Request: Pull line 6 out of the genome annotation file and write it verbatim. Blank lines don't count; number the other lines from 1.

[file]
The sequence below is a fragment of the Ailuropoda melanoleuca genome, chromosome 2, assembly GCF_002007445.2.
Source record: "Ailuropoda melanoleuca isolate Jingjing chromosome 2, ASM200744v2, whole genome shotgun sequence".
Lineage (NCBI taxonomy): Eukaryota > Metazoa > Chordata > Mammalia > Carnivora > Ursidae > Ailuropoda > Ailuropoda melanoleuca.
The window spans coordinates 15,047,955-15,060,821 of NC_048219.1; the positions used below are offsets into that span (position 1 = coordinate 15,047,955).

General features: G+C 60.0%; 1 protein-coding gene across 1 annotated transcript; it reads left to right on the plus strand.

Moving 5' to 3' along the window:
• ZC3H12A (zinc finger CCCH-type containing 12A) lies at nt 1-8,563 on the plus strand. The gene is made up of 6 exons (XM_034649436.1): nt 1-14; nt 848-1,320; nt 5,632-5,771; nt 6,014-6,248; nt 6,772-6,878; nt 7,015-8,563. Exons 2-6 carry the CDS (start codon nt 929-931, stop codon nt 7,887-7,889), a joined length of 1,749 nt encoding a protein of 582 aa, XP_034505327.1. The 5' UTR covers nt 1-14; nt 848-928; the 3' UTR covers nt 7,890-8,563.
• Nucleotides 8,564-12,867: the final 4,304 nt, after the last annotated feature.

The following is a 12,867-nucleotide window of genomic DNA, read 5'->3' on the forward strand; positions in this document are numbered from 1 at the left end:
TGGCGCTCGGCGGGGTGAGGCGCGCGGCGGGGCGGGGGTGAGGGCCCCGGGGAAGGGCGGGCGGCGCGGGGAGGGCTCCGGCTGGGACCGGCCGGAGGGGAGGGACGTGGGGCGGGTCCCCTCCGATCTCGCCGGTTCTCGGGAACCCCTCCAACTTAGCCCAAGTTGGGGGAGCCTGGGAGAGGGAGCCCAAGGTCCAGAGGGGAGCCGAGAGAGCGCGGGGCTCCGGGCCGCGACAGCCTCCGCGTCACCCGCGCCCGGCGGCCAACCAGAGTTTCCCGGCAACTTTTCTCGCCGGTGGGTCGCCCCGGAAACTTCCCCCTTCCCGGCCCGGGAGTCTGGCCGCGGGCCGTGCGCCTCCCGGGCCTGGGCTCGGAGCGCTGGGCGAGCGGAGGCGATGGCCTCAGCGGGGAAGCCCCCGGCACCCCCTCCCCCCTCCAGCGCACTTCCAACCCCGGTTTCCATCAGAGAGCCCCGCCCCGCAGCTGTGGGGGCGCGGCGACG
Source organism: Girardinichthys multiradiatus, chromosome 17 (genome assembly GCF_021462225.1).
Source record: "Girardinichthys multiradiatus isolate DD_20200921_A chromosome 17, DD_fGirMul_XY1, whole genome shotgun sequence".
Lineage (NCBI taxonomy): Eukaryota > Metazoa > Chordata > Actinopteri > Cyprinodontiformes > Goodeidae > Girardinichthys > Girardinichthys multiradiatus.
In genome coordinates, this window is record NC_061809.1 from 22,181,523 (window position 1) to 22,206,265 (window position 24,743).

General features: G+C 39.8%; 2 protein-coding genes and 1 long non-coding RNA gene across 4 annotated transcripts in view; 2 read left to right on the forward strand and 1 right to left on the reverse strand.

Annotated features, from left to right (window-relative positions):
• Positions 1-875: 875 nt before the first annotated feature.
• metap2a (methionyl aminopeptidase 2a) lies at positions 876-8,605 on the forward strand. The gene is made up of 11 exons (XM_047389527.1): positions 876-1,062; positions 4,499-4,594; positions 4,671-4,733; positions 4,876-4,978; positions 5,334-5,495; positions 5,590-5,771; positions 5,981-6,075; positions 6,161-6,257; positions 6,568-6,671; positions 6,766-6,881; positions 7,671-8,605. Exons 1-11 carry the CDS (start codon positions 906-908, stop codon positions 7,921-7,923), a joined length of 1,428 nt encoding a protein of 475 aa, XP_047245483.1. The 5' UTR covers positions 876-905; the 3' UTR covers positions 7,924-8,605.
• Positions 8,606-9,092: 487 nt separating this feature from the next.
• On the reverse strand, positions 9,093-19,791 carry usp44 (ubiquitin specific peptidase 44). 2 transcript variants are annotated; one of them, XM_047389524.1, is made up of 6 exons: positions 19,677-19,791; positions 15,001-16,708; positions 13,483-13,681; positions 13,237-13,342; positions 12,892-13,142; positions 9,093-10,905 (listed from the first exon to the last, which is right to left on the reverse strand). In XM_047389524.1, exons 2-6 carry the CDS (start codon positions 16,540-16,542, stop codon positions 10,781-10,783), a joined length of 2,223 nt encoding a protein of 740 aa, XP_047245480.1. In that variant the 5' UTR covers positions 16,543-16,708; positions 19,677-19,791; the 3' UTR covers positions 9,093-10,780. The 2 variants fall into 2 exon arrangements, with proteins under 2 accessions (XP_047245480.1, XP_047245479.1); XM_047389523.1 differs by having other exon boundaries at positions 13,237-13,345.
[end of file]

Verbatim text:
Moving 5' to 3' along the window: